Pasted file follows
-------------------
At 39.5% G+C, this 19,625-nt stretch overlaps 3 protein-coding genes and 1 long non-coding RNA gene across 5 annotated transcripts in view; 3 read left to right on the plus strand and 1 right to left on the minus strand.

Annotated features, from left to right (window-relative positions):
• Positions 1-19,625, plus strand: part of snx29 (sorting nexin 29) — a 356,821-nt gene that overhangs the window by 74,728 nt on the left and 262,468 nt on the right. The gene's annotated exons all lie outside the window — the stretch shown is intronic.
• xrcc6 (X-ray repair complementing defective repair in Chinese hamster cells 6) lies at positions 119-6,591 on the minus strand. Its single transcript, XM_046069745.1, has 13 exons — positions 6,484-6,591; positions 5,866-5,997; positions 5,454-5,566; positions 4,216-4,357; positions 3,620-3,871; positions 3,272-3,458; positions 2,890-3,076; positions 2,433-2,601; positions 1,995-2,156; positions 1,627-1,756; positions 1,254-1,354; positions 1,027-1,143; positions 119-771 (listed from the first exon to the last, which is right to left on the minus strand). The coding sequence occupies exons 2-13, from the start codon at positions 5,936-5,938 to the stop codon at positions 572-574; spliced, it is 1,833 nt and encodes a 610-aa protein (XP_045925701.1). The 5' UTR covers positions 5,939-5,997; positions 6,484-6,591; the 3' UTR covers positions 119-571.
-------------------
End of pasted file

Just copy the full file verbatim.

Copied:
At 39.5% G+C, this 19,625-nt stretch overlaps 3 protein-coding genes and 1 long non-coding RNA gene across 5 annotated transcripts in view; 3 read left to right on the plus strand and 1 right to left on the minus strand.

Annotated features, from left to right (window-relative positions):
• Positions 1-19,625, plus strand: part of snx29 (sorting nexin 29) — a 356,821-nt gene that overhangs the window by 74,728 nt on the left and 262,468 nt on the right. The gene's annotated exons all lie outside the window — the stretch shown is intronic.
• xrcc6 (X-ray repair complementing defective repair in Chinese hamster cells 6) lies at positions 119-6,591 on the minus strand. Its single transcript, XM_046069745.1, has 13 exons — positions 6,484-6,591; positions 5,866-5,997; positions 5,454-5,566; positions 4,216-4,357; positions 3,620-3,871; positions 3,272-3,458; positions 2,890-3,076; positions 2,433-2,601; positions 1,995-2,156; positions 1,627-1,756; positions 1,254-1,354; positions 1,027-1,143; positions 119-771 (listed from the first exon to the last, which is right to left on the minus strand). The coding sequence occupies exons 2-13, from the start codon at positions 5,936-5,938 to the stop codon at positions 572-574; spliced, it is 1,833 nt and encodes a 610-aa protein (XP_045925701.1). The 5' UTR covers positions 5,939-5,997; positions 6,484-6,591; the 3' UTR covers positions 119-571.